[post_title] => Part of trend, MP seat filled by wealthy man as two women give up eligibility [post_excerpt] => [post_status] => publish [comment_status] => closed [ping_status] => closed [post_password] => [post_name] => part-of-trend-mp-seat-filled-by-wealthy-man-as-two-women-give-up-eligibility [to_ping] => [pinged] => [post_modified] => 2018-02-16 09:37:00 [post_modified_gmt] => 2018-02-16 08:37:00 [post_content_filtered] => [post_parent] => 0 [guid] => http://www.tiranatimes.com/?p=135834 [menu_order] => 0 [post_type] => post [post_mime_type] => [comment_count] => 0 [filter] => raw ) [1] => WP_Post Object ( [ID] => 135832 [post_author] => 281 [post_date] => 2018-02-14 08:11:31 [post_date_gmt] => 2018-02-14 07:11:31 [post_content] => TIRANA, Feb. 14 - A business owner was shot in head with a silencer weapon in Tirana’s prestigious Blloku neighborhood at about 9 p.m. Wednesday, police said. Memli (Afrim) Begalla, 64, was going to his Range Rover parked below his apartment building on Nikolla Tupe St. when he was shot dead, according to several local media reports. Police said a black BMW was seen leaving the scene but no arrests have been made. The victim was in his 60s and police are looking at possible business-related motives for the shooting, such as unpaid debts, local media reported. He owned two tire businesses and had registered a company for work in tourism, energy, construction and import exports, an extract from the business registration agency noted. A journalist with Panorama newspaper who lives in the same building as Begalla told the newspaper this is the second shooting of its kind in what is supposed to be one of the most prestigious areas of Tirana, the Wilson Square – Blloku area neighborhood, citing frustration with an increase of such targeted violence in Tirana.   [post_title] => Business owner shot dead in Blloku [post_excerpt] => [post_status] => publish [comment_status] => closed [ping_status] => closed [post_password] => [post_name] => business-owner-shot-dead-in-blloku [to_ping] => [pinged] => [post_modified] => 2018-02-16 08:13:20 [post_modified_gmt] => 2018-02-16 07:13:20 [post_content_filtered] => [post_parent] => 0 [guid] => http://www.tiranatimes.com/?p=135832 [menu_order] => 0 [post_type] => post [post_mime_type] => [comment_count] => 0 [filter] => raw ) [2] => WP_Post Object ( [ID] => 135786 [post_author] => 281 [post_date] => 2018-02-13 17:22:45 [post_date_gmt] => 2018-02-13 16:22:45 [post_content] => TIRANA, Feb. 13 - Albanian authorities arrested Aldo Ymeraj this week -- a 25 year old man from Fier who was known online as “the Cuban” and who allegedly belonged to an international cyber crime organization accused by U.S. authorities of costing victims more than half a billion dollars. Ymeraj was arrested in Tirana on an international warrant issued by the US. Local media reported Ymeraj first caught Albanian authorities’ attention as part of the Albania Hackers Group (AHG), which attacked the servers of several state institutions and private businesses. However, Ymeraj’s illegal online activity continued after the AHG was disassembled, and he later became part of the cyber group “in fraud we trust”. An Ukranian man still on the loose is suspected to have founded the group, which has been allegedly operating since 2010. Though local media reports Ymeraj has given no information while waiting for his extradition to the US, the group’s strategy was selling stolen credit cards’ information and bank accounts online. Ymeraj currently belonging among 36 people being sought by authorities, the US Department of Justice suspects that “in fraud we trust” has a membership of approximately 10,900 people worldwide.   [post_title] => Albanian man arrested on U.S. cybercrime charges [post_excerpt] => [post_status] => publish [comment_status] => closed [ping_status] => closed [post_password] => [post_name] => albanian-man-arrested-on-u-s-cybercrime-charges [to_ping] => [pinged] => [post_modified] => 2018-02-13 17:22:45 [post_modified_gmt] => 2018-02-13 16:22:45 [post_content_filtered] => [post_parent] => 0 [guid] => http://www.tiranatimes.com/?p=135786 [menu_order] => 0 [post_type] => post [post_mime_type] => [comment_count] => 0 [filter] => raw ) [3] => WP_Post Object ( [ID] => 135783 [post_author] => 281 [post_date] => 2018-02-13 17:19:21 [post_date_gmt] => 2018-02-13 16:19:21 [post_content] => TIRANA, Feb. 13 – Albania's former General Prosecutor Adriatik Llalla sent an official letter to President Ilir Meta this week giving up his right to be appointed as an appeals judge, thus avoiding the vetting process all those part of the justice system are required to undergo under Albania's justice reform laws. Albanian law allows former general prosecutors to be appointed as appeals judges. In the current situation, successful appointment would only be possible if officials passed the vetting process. Llalla, however, did not wait for the possibility of such a reappointment, instead joining other prosecutors in exiting the justice system and informing the vetting bodies that he would not be subject to the judiciary’s vetting. U.S. Ambassador to Tirana Donald Lu, who has in the past clashed with Llalla concerning corrupt officials and the judiciary reform, indicated in response that resignation from Albania’s judiciary system does not mean impunity if Llalla and other prosecutors are found to have been involved in corruption. “The decision to resign is an individual decision, yet the resignation of any corrupt or inefficient judge or prosecutor is a victory in the battle for a better judicial system,” Lu said. Lu spoke in general terms, referring to all judges and prosecutors who resigned before passing through the vetting process. “The decision to resign does not excuse those former officials from possible penal responsibilities of corruption or duty exploitation. Those who are scared of the vetting should also be scared of unavoidable penal investigations,” Lu concluded. Indeed, the legal right to withdraw and, in turn, skip the vetting process could become ground for argument in the country, as it is still unclear whether the right is constitutional or whether Llalla and other prosecutors will still be legally investigated. It is not unusual for former general prosecutors to enter private practice, becoming defense attorneys after finishing their term. Llalla has not made his plans public.       [post_title] => Former general prosecutor exits justice system [post_excerpt] => [post_status] => publish [comment_status] => closed [ping_status] => closed [post_password] => [post_name] => former-gp-resigns-from-albanias-judiciary-system-possibly-skipping-vetting-process [to_ping] => [pinged] => [post_modified] => 2018-02-16 08:05:05 [post_modified_gmt] => 2018-02-16 07:05:05 [post_content_filtered] => [post_parent] => 0 [guid] => http://www.tiranatimes.com/?p=135783 [menu_order] => 0 [post_type] => post [post_mime_type] => [comment_count] => 0 [filter] => raw ) [4] => WP_Post Object ( [ID] => 135780 [post_author] => 281 [post_date] => 2018-02-12 17:13:41 [post_date_gmt] => 2018-02-12 16:13:41 [post_content] => TIRANA, Feb. 12 - Tirana was selected this week by the World Urban Forum along with Australia’s Newcastle and Panama’s Panama City, as one of the three cities that underwent the most change during the last year, Tirana’s mayor, Erion Veliaj, went on a two-day visit in Kuala Lumpur, Malaysia, as a guest to the World Urban Forum and a key speaker introducing the capital’s major changes over the last years. Among local leaders, investors, non-governmental organizations, and experts in the field of urban development, Veliaj summed up the projects that transformed Tirana in the past and introduced future plans for the city. “I am aware there is still a lot of work to be done, but today presents a chance to show the city of our dreams is reachable through will, desire and cooperation from the entire community, starting from children to the elderly,” Veliaj said. He added that a big part of the achieved results are the result of good cooperation between the local and main government. “A big part of the things my colleagues, mayors of other cities, heard about Tirana, would not have been realized for many years to come in normal conditions or routine pace. The World Urban Forum serves as an opportunity for local leaders from around the world to share experience and knowledge on successful projects. In this context, Veliaj highlighted the involvement of additional actors, such as private businesses and entrepreneurs, in Tirana’s success stories of the new Skandërbeg Square,its New Market and Boulevard, as well as smaller projects, such as the rebuilding of public kindergartens and schools, or the car-free days events.   This year, Veliaj promised 4000 new bicycles will be provided, while also saying one of the municipality’s biggest goals is solving the problem of teaching high-schools in two shifts during the first half of 2019 - an issue that comes from Tirana’s major high-schools being overcrowded. “With the new schools we expect to finish building this year, but also with the project of additional new schools, we will have solved Tirana’s two-shift education problem before the 2019 elections,” he said. Veliaj concluded the municipality will continue to pay attention to the rehabilitation of Tirana’s neighborhoods, saying this year 50 new blocks will be reconstructed and improve citizens’ lives.   The new urban agenda was approved in the UN Oct. 2016 conference on Sustainable Urban Development, held in Ecuador. This agenda aims to fulfill goals for sustainable development and creation of urban centers able to aid prosperity and social well-being, while also protecting the environment.   [post_title] => World Urban Forum praises Tirana for rapid progress [post_excerpt] => [post_status] => publish [comment_status] => closed [ping_status] => closed [post_password] => [post_name] => world-urban-forum-praises-tirana-for-rapid-progress [to_ping] => [pinged] => [post_modified] => 2018-02-13 17:16:20 [post_modified_gmt] => 2018-02-13 16:16:20 [post_content_filtered] => [post_parent] => 0 [guid] => http://www.tiranatimes.com/?p=135780 [menu_order] => 0 [post_type] => post [post_mime_type] => [comment_count] => 0 [filter] => raw ) [5] => WP_Post Object ( [ID] => 135775 [post_author] => 281 [post_date] => 2018-02-12 17:08:30 [post_date_gmt] => 2018-02-12 16:08:30 [post_content] => TIRANA, Feb. 12 - There have been public protests by National Theatre actors who are unhappy with a new draft law introduced by the Ministry of Culture to regulate the state-owned theatre company. The draft law aims to temporarily relocate the theatre to a new building in the city’s outskirts while the historic downtown building is either reconstructed or torn down to be rebuilt as part of a new high-rise commercial complex. A petition started by 74 actors reached 4,000 signatures this week. The artists’ main concern is that the National Theatre Building will be destroyed to be redeveloped into a commercial center -- a project pending since Prime Minister Edi Rama was the city’s mayor. The actors say what they have put their lives into is not valued and the government’s draft law lacks transparency. The Independent Syndicate of Albanian Artists joined the protest this week. They said the project was not in fact consulted with the artists, like the government claims, and added that moving the artistic troop of the National Opera and Ballet Theatre to practice in the National Theatre until the Palace of Culture is reconstructed should be objected categorically, due to the building’s old and failing structure. “No one knows what the theatre’s fund is. There is zero transparency. The appointment of leadership in national cultural institutions should change. Politics has no say over universities, but it has over theatre, and that is absurd. We will request the parliament to make amends, as leadership should not be appointed but selected by the community,” actor Stefan Capaliku said. During the protests, Robert Ndrenika, one of the country’s most prominent names in theatre, highlighted many additional issues actors in Albania face. Some of them were the minimal wages, the lack of a proper theatre building that can serve as one of the city’s landmarks, gradual privatization of the artists’ property, which they fear will result in the theatre reconstruction simply serving as an excuse to build yet another high-rise building downtown.   He added that a proper national theatre should be demanded by the government from the artists. Minister of Culture Mirela Kumbaro replied to Ndrenika’s public speech in an open letter where she agreed with the artists’ concerns, but also reminded of all artistic projects which the previous Democratic Party (DP) government never finalized, bringing according to her the degradation of the National Theatre. “I think the community of actors should have reacted in 2008-2009, when the government decided to investment around $6 million to build a theatre inside the Pyramid, and after spending half of his amount they abandoned the project in order to utterly destroy the Pyramid in benefit of another parliamentary project, leaving us with a damaged building that needs at least $20 million to be reconstructed,” Kumbaro wrote in her letter. She added the National Theatre will remain where it is currently located and will continue to be used until the day construction of a new theatre will begin under a governmental project, as well as invited the artists to dialogue over their concerns. Despite Kumbaro’s statement, concerns over the draft law remain. In another public speech, actor Bujar Asqeriu gave the debate a strong political aspect, saying the main reason the theatre and actors in Albania has reached such a low standard is due to the political class’ corrupt methods, which create unequal wealth distribution and no place for the arts to develop. Asqeriu’s cry of anger seemed to come out of ancient Greek drama as he urged God to curse all politicians and their children for what their corruption has done to Albania.   [post_title] => National theatre actors angry over new law, building project [post_excerpt] => [post_status] => publish [comment_status] => closed [ping_status] => closed [post_password] => [post_name] => national-theatre-actors-angry-over-new-law-building-project [to_ping] => [pinged] => [post_modified] => 2018-02-13 17:13:13 [post_modified_gmt] => 2018-02-13 16:13:13 [post_content_filtered] => [post_parent] => 0 [guid] => http://www.tiranatimes.com/?p=135775 [menu_order] => 0 [post_type] => post [post_mime_type] => [comment_count] => 0 [filter] => raw ) [6] => WP_Post Object ( [ID] => 135742 [post_author] => 29 [post_date] => 2018-02-09 10:07:13 [post_date_gmt] => 2018-02-09 09:07:13 [post_content] => TIRANA, Feb. 5 – Albania’s foreign minister has refused to provide details over the country’s talks with Greece on a series of pressing issues, urging critics instead to wait for the full details to come out once a deal is complete. Minister of Foreign Affairs Ditmir Bushati said at an event this week the new maritime border agreement under negotiation with Greek counterpart Nikos Kotzias will be more favorable for the country than the previous 2009 agreement. Opposition and civil society representatives last week raised the alarm about lack of transparency in the talks, as well as the possible concessions Albania was making Representatives of Albania’s government have been vague and refused to directly answer repeated questions on the talks, which dead with a maritime agreement with Greece, a Greek war law hampering relations since WWII, the Cham issue and other issues of concern. Bushati blamed the local media of “defamation” after it quoted a Greek interview of Bushati’s counterpart, who noted Albania had agreed to give away 12 miles of sea. “Every media discussion that mentions 12 square miles expansion, or giving away the sea, is a defamation and time will prove that. We are hoping to have a new agreement in the short-term future,” Bushati said. The law of war, which is also closely related to property rights, is another issue expected to be resolved in the short-term future. “The Rama government won’t declare a lifted law of war until it legally happens on paper. We hope for that to happen in the first six months of 2018,” Bushati said. According to Bushati, the law of war can be officially lifted only through a decree equivalent to the one that passed it, which was a royal decree. In an earlier interview for Greek media, Kotzias said the equivalent to a royal decree currently translates to a presidential decree. Bushati said that except for the psychological relief lifting the law of war will have, it will also allow Albania, its citizens and the Greek minorities to “benefit their right to property.” Concerning the Cham issue, Bushati said the Rama government is the first to officially include it in its diplomatic schedule. In a recent interview for the talk show Real TV, Prime Minister Edi Rama said the Cham issue is not recognized by the Greek government, as for Greece it is related to territorial claims, so the Albanian side placed it under negotiation in the context of human rights. “I am glad to declare that concerning this issue we are in a much more favorable position than several years ago, because the exchange of data has begun, or exchange of information on cases when Albanian citizens who are part of the Cham community are refused entry into Greek territory,” Bushati said. ­Asked whether the reopened dialogue came as a result of the pressure for accession negotiations with the EU to begin and a need for Greece to support Albania’s European path, again, Bushati refused to give a direct answer, saying instead that Greece should be Albania’s strategic partner for several reasons, including the countries’ geography, historic ties, the big number of Albanian citizens in Greece and the region’s overall stability. The dialogue with Greece aims to serve the geographical and human resources ties the two countries share. Based on 2011 census data, there were 480,851 Albanian migrants living in neighboring Greece, the country’s second top trading partner and a main source of remittances. That’s on top of many indigenous Albanian-speakers of Greek nationality, the Arvanites of southern Greece. There is also a small Greek minority in southern Albania, in a couple of municipalities where Greek is the official language alongside Albanian.   [post_title] => Gov’t refuses to give details on Greece talks [post_excerpt] => [post_status] => publish [comment_status] => closed [ping_status] => closed [post_password] => [post_name] => govt-refuses-to-give-details-on-greece-talks [to_ping] => [pinged] => [post_modified] => 2018-02-09 10:07:13 [post_modified_gmt] => 2018-02-09 09:07:13 [post_content_filtered] => [post_parent] => 0 [guid] => http://www.tiranatimes.com/?p=135742 [menu_order] => 0 [post_type] => post [post_mime_type] => [comment_count] => 0 [filter] => raw ) [7] => WP_Post Object ( [ID] => 135739 [post_author] => 29 [post_date] => 2018-02-08 10:03:21 [post_date_gmt] => 2018-02-08 09:03:21 [post_content] => TIRANA, Feb. 8 - The Economist Intelligence Unit, in an annual report published last week, listed Albania’s political system as a hybrid regime between democracy and totalitarianism, showing the country has made little to no progress in more than a decade. Albania’s score slightly improved from last year, when it scored last in the Balkans along Bosnia at number 81 out of 167 countries polled around the world. This year, the country scored 5.98 from last year’s 5.91, leaving Montenegro, Macedonia and Bosnia and Herzegovina behind in rank, but remaining a hybrid regime. Although almost half of the world’s countries can be considered democracies, the number of full democracies is relatively low, with only 30 making the grade, while 50 states are rated as flawed democracies. Of the remaining 87 states, 51 are authoritarian and 36 are considered to be hybrid regimes. The study looks at five key factors to calculate the rankings in the index; electoral process and pluralism, political participation, political culture and civil rights. Though last year’s commentary on the countries’ score was that the spread of democracy seems to have come to a halt, this year The Economist warns that “democracy continues its disturbing retreat”, as 89 out of 167 countries saw their scores drop from the year before. [post_title] => Albania slapped with ‘hybrid regime’ ranking in global index [post_excerpt] => [post_status] => publish [comment_status] => closed [ping_status] => closed [post_password] => [post_name] => albania-slapped-with-hybrid-regime-ranking-in-global-index [to_ping] => [pinged] => [post_modified] => 2018-02-09 11:33:16 [post_modified_gmt] => 2018-02-09 10:33:16 [post_content_filtered] => [post_parent] => 0 [guid] => http://www.tiranatimes.com/?p=135739 [menu_order] => 0 [post_type] => post [post_mime_type] => [comment_count] => 0 [filter] => raw ) [8] => WP_Post Object ( [ID] => 135736 [post_author] => 29 [post_date] => 2018-02-08 09:59:58 [post_date_gmt] => 2018-02-08 08:59:58 [post_content] => TIRANA, Feb. 8 - Albanian Minister of Tourism Blendi Klosi announced this week direct flights from Tirana to Tel Aviv will launch twice a week starting from April 13 after a meeting with Israeli counterpart Yariv Levin in Tel Aviv. Klosi said the number of Israeli tourists in Albania is expected to double up, mounting to 50,000 people per year. In the context of the good relations between the countries, Klosi said tourists will be informed on the historic Jewish journey to Albania and the fact Albania is one of the few countries counting more Jews at the end of WWII than the beginning. In turn, Levin greeted the concrete efforts made by both countries to increase cooperation by launching direct flights - a mechanism that will further stimulate touristic exchange. “It is a friendship that emerged in the difficult times of Second World War, when Albanians became the door to the hospitality of thousands of Jewish families,” said Minister Levin. He added this is a factor that will further strengthen relations even in the economic spectrum. Klosi also introduced Levin to the recent initiatives of the Albanian government to promote touristic investment and invited the Israeli counterpart for an official visit to Albania.   [post_title] => Direct flights between Tirana and Tel Aviv to kickstart on April [post_excerpt] => [post_status] => publish [comment_status] => closed [ping_status] => closed [post_password] => [post_name] => direct-flights-between-tirana-and-tel-aviv-to-kickstart-on-april [to_ping] => [pinged] => [post_modified] => 2018-02-09 11:40:47 [post_modified_gmt] => 2018-02-09 10:40:47 [post_content_filtered] => [post_parent] => 0 [guid] => http://www.tiranatimes.com/?p=135736 [menu_order] => 0 [post_type] => post [post_mime_type] => [comment_count] => 0 [filter] => raw ) [9] => WP_Post Object ( [ID] => 135720 [post_author] => 29 [post_date] => 2018-02-08 09:41:38 [post_date_gmt] => 2018-02-08 08:41:38 [post_content] => TIRANA, Feb. 8 - The Albanian Institute for International Studies (AIIS) climbed up the 2016 Global Go To Think Tank Index Report ranking from 23rd to 22nd place among top think tanks in Central and Eastern Europe. The report, launched by the Lauder Institute of the University of Pennsylvania, places AIIS among the best think tanks in the world and the only Albanian think tank to consistently make the list. “AIIS consistently performs well in this very important global index thanks to our consolidated reputation in the region and beyond as well as our excellence in research and projects in the field of  security, foreign policy and international relations studies and activities in Albania,” Dr. Albert Rakipi, the AIIS executive director, has previously told Tirana Times. In the global ranking of Think Tanks in 2017, AIIS also climbed up 79th in the ranking for Defense and Security Research area globally and 83rd in the ranking for Foreign Policy and International Relations — globally. More than 3,500 experts from academia, civil society and decision making institutions participated in the process of nominating and then ranking institutions worldwide in this one of a kind exercise that has become a reference point for those who seek to understand the standing of think tanks whether by geographical or thematic classification. Recognizing the quality of research and advocacy of the AIIS and collecting the positive feedback from peers, the Index acknowledges for the fourth year in a row the professionalism and impact of AIIS work. The ranking is organized on a yearly basis by Think Tanks and Civil Society Programs at the University of Pennsylvania, which conducts research on the role policy institutes play in governments and civil societies around the world. AIIS is committed to continue keeping high standards in its work, the think tank has previously told Tirana Times, with which it has a long-standing partnership. AIIS is currently implementing long term strategic projects that relate to the European future of Albania: AIIS has established the Joint Centre for Albania-Serbia relations to assist normalization of bilateral relations; completed influential research on the phenomenon of radicalism and foreign fighters in Albania and continued with its communication initiatives for Albania’s integration process. Their work in 2018 will yield positive next steps in all the relevant fields.   [post_title] => AIIS ranks higher in 2017 global think tank index among world’s best [post_excerpt] => [post_status] => publish [comment_status] => closed [ping_status] => closed [post_password] => [post_name] => aiis-ranks-higher-in-2017-global-think-tank-index-among-worlds-best [to_ping] => [pinged] => [post_modified] => 2018-02-09 11:41:33 [post_modified_gmt] => 2018-02-09 10:41:33 [post_content_filtered] => [post_parent] => 0 [guid] => http://www.tiranatimes.com/?p=135720 [menu_order] => 0 [post_type] => post [post_mime_type] => [comment_count] => 0 [filter] => raw ) ) [post] => WP_Post Object ( [ID] => 135834 [post_author] => 281 [post_date] => 2018-02-14 08:14:37 [post_date_gmt] => 2018-02-14 07:14:37 [post_content] =>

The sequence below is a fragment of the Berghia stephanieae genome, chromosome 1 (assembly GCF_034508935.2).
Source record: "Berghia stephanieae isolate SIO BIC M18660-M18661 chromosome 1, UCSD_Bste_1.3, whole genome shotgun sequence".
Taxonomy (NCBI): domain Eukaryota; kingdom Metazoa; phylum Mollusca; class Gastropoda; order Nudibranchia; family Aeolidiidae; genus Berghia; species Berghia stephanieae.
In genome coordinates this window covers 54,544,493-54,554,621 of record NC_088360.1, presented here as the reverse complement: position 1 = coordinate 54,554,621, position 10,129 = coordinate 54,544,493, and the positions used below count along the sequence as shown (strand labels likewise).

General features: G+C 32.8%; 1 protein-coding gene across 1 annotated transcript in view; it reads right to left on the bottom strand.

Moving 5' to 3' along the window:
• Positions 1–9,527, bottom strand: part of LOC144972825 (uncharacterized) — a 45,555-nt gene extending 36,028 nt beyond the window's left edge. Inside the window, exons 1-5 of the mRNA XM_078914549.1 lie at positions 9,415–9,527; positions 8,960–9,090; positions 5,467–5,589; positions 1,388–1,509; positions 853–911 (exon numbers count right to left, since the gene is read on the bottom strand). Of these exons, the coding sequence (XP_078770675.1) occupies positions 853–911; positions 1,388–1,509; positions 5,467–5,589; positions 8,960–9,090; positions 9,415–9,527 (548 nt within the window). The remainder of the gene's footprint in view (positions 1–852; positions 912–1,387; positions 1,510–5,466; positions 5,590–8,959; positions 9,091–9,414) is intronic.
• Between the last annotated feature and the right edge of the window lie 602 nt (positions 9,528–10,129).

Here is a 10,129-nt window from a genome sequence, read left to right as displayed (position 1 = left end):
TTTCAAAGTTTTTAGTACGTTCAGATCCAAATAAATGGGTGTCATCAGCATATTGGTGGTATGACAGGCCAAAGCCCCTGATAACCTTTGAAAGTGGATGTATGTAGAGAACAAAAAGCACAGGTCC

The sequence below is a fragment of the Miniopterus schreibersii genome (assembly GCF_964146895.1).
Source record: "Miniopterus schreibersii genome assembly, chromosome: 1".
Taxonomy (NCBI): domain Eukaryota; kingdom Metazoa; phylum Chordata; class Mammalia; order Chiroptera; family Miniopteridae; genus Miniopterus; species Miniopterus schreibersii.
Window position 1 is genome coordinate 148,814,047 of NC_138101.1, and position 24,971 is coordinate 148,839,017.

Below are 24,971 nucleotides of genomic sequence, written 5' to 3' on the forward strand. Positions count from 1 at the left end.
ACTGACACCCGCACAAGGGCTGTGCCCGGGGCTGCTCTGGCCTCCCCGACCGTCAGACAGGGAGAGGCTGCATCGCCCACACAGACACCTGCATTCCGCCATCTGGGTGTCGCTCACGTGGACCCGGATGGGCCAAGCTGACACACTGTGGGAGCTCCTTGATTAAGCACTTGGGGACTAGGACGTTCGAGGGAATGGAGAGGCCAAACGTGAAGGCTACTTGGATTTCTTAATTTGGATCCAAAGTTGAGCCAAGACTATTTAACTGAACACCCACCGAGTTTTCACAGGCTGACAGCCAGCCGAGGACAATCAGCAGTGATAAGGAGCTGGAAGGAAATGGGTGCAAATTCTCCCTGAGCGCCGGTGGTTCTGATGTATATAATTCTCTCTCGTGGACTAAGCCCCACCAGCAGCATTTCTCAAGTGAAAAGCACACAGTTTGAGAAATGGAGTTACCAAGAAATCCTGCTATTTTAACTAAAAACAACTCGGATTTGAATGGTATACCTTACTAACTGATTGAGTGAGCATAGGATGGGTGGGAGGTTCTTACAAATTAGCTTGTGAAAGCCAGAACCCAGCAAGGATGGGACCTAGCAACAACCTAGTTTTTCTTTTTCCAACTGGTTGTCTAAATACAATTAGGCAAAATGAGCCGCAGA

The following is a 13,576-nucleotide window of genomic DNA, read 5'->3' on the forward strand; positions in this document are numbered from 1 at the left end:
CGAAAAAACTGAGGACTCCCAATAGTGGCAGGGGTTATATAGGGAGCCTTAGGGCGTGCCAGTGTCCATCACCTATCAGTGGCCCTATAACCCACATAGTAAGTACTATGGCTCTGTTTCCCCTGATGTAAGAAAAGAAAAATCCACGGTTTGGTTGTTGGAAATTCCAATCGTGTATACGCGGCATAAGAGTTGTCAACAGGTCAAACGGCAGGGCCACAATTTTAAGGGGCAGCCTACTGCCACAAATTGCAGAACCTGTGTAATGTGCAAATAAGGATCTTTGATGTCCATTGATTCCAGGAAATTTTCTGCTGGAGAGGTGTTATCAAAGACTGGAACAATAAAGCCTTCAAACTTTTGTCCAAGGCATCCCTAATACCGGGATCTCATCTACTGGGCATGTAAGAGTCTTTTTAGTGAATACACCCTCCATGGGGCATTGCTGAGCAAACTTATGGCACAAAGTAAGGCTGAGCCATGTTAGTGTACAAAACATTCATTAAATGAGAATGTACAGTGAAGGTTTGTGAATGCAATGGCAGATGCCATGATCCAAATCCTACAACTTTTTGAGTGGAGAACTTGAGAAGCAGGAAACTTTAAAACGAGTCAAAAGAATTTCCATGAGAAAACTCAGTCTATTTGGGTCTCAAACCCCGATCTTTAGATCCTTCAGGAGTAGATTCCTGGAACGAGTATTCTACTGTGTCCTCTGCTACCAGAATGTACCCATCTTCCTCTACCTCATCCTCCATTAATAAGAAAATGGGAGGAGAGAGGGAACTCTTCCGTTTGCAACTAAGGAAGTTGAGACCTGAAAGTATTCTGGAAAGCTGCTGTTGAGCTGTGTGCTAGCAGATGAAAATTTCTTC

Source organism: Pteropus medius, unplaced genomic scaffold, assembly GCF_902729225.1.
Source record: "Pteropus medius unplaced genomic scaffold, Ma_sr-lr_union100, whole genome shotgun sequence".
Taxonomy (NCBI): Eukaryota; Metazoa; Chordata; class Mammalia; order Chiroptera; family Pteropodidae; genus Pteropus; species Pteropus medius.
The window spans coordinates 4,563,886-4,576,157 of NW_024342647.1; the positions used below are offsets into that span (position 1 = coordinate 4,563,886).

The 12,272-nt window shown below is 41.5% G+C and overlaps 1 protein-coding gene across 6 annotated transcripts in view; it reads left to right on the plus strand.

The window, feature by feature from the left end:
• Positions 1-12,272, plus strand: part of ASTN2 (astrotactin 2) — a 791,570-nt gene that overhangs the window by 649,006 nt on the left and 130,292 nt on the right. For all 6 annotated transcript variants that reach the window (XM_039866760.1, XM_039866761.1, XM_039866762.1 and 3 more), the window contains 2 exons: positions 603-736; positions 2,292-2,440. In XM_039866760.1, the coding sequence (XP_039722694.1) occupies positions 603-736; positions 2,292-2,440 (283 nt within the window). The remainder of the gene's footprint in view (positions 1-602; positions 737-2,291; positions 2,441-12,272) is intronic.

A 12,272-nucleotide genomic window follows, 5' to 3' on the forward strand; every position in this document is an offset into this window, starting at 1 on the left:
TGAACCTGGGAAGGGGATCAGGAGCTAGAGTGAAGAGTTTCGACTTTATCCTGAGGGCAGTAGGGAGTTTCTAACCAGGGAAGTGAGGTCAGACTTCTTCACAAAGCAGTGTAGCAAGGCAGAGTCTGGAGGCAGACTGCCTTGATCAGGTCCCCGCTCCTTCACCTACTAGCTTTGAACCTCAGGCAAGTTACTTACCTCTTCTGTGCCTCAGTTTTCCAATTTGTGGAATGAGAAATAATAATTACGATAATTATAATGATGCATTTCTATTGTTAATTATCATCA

TIRANA, Feb. 14 - Two women Democratic Party candidates in Berat -- Juvina Jani and Monika Qosja -- have rejected their legal right to take an MP seat vacated by a resignation so one of Albania's wealthiest men can take the seat instead to return to parliament.